Readers of this blog know that there are things that I hold critically important:
Sunlight (or go crazy in January).
Organization (the only way to beat back chaos).
Finishing projects before starting new ones (see above).
Washing one's hands (germs are evil).
There is an extraneous chemical that has been added to antibacterial soaps (that I buy all the time) called triclosan (in liquid soaps) or triclocarban (bar soaps). It's also in some toothpastes.
Triclosan can induce hormonal changes, disrupt cardiac and skeletal muscle function and ultimately end up in the water we drink. The level of this chemical is rising in the lakes of Minnesota, so stick with vodka when you're up there.
The Environmental Protection Agency is going to take six years to review this chemical. No rush, EPA.
The FDA, however, says it poses a public health concern "and continues to pollute our bodies."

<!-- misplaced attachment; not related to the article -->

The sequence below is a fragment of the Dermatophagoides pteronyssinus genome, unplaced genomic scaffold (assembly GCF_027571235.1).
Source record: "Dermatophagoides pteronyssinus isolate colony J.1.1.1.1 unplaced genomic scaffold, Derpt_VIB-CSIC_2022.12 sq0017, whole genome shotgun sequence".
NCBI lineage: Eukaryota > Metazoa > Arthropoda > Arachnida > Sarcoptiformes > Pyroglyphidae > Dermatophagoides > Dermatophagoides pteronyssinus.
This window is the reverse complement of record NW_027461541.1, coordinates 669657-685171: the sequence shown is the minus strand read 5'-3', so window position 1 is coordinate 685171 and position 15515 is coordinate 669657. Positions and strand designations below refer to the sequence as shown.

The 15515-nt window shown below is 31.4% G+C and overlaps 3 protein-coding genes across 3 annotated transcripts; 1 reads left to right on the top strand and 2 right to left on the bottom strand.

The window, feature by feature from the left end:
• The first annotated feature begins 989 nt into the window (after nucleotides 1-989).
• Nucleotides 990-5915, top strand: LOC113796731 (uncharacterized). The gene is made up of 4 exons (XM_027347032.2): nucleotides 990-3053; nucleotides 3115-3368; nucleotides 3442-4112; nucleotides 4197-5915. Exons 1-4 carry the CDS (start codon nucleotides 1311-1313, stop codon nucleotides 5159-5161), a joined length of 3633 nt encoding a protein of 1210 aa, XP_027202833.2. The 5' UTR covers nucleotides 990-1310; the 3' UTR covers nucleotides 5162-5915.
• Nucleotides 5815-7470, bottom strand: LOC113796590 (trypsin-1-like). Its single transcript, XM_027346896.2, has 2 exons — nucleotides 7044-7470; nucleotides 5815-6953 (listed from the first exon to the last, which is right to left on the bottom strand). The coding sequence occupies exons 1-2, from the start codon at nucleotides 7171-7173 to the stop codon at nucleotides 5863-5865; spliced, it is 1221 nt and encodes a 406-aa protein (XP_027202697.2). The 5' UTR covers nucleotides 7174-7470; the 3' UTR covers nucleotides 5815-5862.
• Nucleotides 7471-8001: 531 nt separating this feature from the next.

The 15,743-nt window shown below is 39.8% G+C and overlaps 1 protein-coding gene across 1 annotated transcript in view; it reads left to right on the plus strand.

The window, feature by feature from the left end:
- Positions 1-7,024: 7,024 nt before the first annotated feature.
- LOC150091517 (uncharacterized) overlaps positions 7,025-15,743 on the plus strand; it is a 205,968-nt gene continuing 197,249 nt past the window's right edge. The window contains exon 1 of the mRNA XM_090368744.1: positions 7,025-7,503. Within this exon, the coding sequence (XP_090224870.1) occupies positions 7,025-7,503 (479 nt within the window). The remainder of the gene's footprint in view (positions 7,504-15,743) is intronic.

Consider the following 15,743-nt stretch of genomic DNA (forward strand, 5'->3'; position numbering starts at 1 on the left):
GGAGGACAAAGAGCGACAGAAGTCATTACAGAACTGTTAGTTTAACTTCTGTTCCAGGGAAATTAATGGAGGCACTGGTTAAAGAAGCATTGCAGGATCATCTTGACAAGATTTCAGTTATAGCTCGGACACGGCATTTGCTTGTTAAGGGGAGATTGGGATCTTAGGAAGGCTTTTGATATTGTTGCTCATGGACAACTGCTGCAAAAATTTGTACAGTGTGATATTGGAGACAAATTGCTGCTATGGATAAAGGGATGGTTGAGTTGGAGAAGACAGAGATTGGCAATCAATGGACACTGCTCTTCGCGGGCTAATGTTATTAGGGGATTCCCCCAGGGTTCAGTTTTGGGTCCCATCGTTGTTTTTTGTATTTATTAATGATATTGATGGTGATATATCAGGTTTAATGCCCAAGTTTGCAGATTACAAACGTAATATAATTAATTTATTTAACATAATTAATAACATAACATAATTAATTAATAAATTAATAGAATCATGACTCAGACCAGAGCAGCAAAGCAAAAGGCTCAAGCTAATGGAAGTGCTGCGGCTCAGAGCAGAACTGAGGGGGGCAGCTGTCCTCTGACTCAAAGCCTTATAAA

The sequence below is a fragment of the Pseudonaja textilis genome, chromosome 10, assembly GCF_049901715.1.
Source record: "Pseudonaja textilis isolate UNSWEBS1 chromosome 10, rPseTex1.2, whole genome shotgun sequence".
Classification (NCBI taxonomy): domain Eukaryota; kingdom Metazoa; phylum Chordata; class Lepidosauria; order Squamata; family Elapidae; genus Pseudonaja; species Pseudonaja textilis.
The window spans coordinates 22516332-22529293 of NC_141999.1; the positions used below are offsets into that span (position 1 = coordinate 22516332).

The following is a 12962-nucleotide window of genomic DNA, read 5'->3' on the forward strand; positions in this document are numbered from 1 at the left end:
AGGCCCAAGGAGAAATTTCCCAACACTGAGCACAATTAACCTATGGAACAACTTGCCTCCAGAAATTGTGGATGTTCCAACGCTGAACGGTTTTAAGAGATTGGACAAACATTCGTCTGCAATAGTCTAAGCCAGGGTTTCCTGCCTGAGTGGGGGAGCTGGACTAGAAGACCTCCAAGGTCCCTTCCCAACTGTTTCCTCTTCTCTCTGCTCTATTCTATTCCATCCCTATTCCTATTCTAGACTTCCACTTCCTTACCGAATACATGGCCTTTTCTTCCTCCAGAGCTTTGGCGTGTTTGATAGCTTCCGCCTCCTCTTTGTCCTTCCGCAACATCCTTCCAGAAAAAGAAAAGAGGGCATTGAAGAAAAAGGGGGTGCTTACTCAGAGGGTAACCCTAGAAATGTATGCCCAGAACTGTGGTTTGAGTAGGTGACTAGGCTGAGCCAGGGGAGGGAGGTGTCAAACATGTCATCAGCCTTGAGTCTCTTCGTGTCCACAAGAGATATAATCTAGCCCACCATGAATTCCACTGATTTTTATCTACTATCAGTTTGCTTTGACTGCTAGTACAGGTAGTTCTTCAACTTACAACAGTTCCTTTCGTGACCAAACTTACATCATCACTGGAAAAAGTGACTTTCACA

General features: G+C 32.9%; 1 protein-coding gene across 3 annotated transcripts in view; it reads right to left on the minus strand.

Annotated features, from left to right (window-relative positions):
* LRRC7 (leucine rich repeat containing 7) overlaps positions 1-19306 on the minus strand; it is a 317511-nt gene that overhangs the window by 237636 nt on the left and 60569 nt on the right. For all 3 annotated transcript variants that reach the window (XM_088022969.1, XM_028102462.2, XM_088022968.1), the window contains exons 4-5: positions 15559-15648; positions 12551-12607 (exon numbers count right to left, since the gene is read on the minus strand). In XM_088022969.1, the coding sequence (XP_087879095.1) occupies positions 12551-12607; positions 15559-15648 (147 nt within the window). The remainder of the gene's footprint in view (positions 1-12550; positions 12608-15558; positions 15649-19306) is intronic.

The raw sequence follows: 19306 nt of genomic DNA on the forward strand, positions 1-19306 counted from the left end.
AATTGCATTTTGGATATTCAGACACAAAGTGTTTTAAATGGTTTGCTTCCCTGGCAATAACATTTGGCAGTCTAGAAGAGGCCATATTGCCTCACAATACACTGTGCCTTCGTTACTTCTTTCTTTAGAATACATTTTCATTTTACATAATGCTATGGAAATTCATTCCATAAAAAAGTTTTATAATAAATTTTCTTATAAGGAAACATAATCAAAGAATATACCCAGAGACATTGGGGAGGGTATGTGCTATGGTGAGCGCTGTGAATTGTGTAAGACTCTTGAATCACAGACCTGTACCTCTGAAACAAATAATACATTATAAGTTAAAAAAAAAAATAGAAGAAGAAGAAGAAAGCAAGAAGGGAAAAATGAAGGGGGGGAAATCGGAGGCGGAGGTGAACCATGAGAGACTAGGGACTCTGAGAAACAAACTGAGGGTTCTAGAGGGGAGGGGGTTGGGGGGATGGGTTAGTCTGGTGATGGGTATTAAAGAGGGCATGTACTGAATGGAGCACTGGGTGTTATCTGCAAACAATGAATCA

I just filled up an empty soap pump and brought it over to my grandchildren's bathroom.
I may never get over that.
Let's review -- read the labels of the soap you buy. Look for the word triclosan or triclocarban. The picture above = soaps to avoid.
The soaps above apparently are okay. (And alcohol-based hand sanitizers don't have it.)
With thanks to Chicago Tribune reporter Monica Eng for her excellent front page story.
Meanwhile, what do I do with the soap that I have no intention of using? What is the responsible way to dispose of it?